Whole disk encryption is a method of encoding data on a hard drive. Unlike many encryption methods, whole disk encryption encompasses the entire hard drive rather than a specific segment. This style of encryption is useful for drives that are easily stolen, such as those in a laptop or an external drive. This encryption is generally done via software, but some specially-made disks offer hardware-based encryption as well.
There are two general styles of whole disk encryption; ones that encrypt the master boot record and ones that do not. The master boot record provides several important functions, but the two important ones to this process are performing the second step of the computer boot process and holding the hard drive’s partition table. Generally, hardware systems may encrypt the master boot record, and software systems do not.
A hardware whole disk encryption system is built directly into the drive. After the computer is turned on, and the computer’s basic input/output system (BIOS) has finished with the initial boot phase, the master boot record continues the boot process. With a hardware-based encryption, a password box comes up at this step. Without that password, booting will not continue.
With a software system, the master boot record is generally left alone. After the BIOS finishes its step, the operating system has yet to load. Since it hasn’t loaded yet, any programming, such as a whole disk encryption program, will not have loaded either. It isn’t until after the master boot record loads the drive’s partition table and finishes its boot step that the operating system and associated functions begin to work.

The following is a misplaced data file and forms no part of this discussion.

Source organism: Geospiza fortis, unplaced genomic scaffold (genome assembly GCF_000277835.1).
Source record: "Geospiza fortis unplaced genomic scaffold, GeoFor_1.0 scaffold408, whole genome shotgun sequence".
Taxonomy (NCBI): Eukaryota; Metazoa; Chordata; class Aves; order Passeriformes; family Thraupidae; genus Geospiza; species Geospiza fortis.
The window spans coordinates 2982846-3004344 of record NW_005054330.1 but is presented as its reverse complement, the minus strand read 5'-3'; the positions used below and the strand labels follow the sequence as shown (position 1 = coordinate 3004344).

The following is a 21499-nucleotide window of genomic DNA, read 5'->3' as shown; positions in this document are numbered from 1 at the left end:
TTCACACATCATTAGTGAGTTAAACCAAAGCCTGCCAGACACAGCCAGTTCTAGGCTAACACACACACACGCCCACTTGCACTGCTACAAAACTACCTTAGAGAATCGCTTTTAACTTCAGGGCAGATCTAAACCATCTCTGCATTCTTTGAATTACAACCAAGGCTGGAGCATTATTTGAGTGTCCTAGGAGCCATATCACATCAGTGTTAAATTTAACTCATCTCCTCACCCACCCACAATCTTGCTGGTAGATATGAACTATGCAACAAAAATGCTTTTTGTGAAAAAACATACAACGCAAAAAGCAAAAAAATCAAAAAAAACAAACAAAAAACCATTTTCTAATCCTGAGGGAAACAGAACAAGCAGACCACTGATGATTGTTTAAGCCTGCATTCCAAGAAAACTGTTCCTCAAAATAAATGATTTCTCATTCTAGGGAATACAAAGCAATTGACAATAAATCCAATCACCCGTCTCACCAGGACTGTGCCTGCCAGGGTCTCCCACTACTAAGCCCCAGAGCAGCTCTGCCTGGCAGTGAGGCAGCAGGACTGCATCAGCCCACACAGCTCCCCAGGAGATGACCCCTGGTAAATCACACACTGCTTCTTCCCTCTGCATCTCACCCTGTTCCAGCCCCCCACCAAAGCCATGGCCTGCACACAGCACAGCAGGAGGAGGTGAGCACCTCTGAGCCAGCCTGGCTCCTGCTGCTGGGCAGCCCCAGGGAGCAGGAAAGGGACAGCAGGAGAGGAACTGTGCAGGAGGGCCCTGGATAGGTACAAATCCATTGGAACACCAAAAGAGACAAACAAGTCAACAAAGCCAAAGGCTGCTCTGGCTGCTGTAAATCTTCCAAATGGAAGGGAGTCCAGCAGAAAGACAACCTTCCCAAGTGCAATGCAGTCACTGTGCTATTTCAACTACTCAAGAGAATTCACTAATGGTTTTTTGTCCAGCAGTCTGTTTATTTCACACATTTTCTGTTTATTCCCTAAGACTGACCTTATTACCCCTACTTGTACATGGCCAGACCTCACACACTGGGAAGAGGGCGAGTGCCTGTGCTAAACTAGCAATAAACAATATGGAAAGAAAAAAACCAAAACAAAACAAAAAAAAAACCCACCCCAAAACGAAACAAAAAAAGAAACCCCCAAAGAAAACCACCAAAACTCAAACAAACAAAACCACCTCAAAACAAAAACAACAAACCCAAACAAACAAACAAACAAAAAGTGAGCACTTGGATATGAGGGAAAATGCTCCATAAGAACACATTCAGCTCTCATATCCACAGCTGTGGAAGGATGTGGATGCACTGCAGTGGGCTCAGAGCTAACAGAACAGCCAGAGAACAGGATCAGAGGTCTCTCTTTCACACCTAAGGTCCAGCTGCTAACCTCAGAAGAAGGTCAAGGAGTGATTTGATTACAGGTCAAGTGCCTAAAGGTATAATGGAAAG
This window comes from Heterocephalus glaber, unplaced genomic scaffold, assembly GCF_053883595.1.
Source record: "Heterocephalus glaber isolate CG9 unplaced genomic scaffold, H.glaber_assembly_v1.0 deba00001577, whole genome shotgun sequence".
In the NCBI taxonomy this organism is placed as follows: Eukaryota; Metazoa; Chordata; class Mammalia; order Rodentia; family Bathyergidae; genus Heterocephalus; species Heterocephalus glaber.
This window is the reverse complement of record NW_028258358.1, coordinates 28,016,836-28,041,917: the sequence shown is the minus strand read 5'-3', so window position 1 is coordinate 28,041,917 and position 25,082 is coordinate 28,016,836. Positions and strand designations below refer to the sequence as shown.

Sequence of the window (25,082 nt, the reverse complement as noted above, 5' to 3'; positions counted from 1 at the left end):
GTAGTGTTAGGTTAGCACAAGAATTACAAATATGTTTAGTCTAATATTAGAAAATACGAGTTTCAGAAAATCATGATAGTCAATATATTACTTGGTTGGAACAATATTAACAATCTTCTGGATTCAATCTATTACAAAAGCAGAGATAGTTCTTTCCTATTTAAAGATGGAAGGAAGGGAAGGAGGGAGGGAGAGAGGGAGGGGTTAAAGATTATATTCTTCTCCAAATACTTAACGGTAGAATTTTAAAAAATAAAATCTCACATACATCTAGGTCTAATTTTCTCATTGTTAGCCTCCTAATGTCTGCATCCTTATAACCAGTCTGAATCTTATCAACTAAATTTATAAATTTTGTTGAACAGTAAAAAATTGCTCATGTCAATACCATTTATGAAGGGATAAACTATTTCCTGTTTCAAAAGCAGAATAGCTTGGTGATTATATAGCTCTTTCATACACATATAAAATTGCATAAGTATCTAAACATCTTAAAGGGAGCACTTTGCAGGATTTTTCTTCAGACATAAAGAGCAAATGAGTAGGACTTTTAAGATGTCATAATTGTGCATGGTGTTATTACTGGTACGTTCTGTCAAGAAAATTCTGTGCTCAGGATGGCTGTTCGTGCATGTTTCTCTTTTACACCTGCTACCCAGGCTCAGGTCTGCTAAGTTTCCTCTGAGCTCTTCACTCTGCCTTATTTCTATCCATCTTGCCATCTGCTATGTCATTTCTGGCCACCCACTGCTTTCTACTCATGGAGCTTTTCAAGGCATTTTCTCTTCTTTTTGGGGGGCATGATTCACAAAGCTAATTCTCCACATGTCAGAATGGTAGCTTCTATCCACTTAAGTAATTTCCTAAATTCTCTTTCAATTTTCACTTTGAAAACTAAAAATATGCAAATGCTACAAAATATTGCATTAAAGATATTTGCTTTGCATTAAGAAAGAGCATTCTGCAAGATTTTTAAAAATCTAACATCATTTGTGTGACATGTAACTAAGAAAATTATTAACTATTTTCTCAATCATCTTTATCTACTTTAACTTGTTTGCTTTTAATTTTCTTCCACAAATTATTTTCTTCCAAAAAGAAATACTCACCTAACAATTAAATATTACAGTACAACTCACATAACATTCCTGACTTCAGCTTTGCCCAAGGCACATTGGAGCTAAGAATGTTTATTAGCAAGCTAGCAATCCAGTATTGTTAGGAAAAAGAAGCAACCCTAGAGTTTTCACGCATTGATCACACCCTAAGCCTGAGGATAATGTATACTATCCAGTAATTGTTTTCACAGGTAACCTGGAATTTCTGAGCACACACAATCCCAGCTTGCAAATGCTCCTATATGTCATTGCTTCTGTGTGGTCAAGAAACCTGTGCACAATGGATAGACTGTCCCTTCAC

Whole disk encryption affects system resources differently depending on the style used. Hardware encryption is completely separated from the active computer system and will, therefore, have little impact on computer speed and functioning. Software encryption is both a constantly running program and an addition step in disk access. Generally, software-based encryption will have a moderate impact on system speed and stability.
Encrypting an entire hard disk provides basic protection when the computer is off or booting, but very little when the computer is turned on. When the computer is off, anyone attempting to use the encrypted hard drive must provide password information. After the operating system has loaded, the password has been used and the encryption is passive. While the contents of the drive are still technically encrypted, nothing is locked out while it is actively being used. As a result, this type of encryption is used on easily portable drives more often than standard desktop systems.